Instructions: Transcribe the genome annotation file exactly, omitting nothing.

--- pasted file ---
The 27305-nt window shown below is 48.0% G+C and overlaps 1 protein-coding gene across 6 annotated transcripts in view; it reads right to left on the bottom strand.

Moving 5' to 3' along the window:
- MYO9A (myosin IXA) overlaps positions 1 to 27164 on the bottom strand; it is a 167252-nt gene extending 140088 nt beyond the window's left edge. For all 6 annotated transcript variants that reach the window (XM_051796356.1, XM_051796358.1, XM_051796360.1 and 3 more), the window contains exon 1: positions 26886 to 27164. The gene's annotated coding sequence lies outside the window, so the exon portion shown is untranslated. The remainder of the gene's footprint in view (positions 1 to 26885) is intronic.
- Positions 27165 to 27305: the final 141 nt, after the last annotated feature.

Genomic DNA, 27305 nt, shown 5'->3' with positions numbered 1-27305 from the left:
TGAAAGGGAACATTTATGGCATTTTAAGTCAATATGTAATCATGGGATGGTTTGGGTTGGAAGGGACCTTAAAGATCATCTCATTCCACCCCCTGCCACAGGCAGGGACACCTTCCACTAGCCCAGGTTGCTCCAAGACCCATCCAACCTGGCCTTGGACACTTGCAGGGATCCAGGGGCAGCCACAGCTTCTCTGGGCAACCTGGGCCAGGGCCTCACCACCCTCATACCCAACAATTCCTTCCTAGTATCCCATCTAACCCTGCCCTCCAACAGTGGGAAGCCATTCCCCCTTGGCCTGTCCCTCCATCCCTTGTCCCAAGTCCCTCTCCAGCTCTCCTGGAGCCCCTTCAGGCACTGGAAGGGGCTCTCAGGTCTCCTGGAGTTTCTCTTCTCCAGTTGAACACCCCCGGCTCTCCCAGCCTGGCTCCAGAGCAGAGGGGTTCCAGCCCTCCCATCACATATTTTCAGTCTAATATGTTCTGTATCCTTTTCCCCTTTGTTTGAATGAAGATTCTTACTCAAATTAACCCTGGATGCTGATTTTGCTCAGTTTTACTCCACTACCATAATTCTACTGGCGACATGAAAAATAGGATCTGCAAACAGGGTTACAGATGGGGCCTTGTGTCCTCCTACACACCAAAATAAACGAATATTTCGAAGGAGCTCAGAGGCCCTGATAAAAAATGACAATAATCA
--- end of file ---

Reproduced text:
The 27305-nt window shown below is 48.0% G+C and overlaps 1 protein-coding gene across 6 annotated transcripts in view; it reads right to left on the bottom strand.

Moving 5' to 3' along the window:
- MYO9A (myosin IXA) overlaps positions 1 to 27164 on the bottom strand; it is a 167252-nt gene extending 140088 nt beyond the window's left edge. For all 6 annotated transcript variants that reach the window (XM_051796356.1, XM_051796358.1, XM_051796360.1 and 3 more), the window contains exon 1: positions 26886 to 27164. The gene's annotated coding sequence lies outside the window, so the exon portion shown is untranslated. The remainder of the gene's footprint in view (positions 1 to 26885) is intronic.
- Positions 27165 to 27305: the final 141 nt, after the last annotated feature.

Genomic DNA, 27305 nt, shown 5'->3' with positions numbered 1-27305 from the left:
TGAAAGGGAACATTTATGGCATTTTAAGTCAATATGTAATCATGGGATGGTTTGGGTTGGAAGGGACCTTAAAGATCATCTCATTCCACCCCCTGCCACAGGCAGGGACACCTTCCACTAGCCCAGGTTGCTCCAAGACCCATCCAACCTGGCCTTGGACACTTGCAGGGATCCAGGGGCAGCCACAGCTTCTCTGGGCAACCTGGGCCAGGGCCTCACCACCCTCATACCCAACAATTCCTTCCTAGTATCCCATCTAACCCTGCCCTCCAACAGTGGGAAGCCATTCCCCCTTGGCCTGTCCCTCCATCCCTTGTCCCAAGTCCCTCTCCAGCTCTCCTGGAGCCCCTTCAGGCACTGGAAGGGGCTCTCAGGTCTCCTGGAGTTTCTCTTCTCCAGTTGAACACCCCCGGCTCTCCCAGCCTGGCTCCAGAGCAGAGGGGTTCCAGCCCTCCCATCACATATTTTCAGTCTAATATGTTCTGTATCCTTTTCCCCTTTGTTTGAATGAAGATTCTTACTCAAATTAACCCTGGATGCTGATTTTGCTCAGTTTTACTCCACTACCATAATTCTACTGGCGACATGAAAAATAGGATCTGCAAACAGGGTTACAGATGGGGCCTTGTGTCCTCCTACACACCAAAATAAACGAATATTTCGAAGGAGCTCAGAGGCCCTGATAAAAAATGACAATAATCA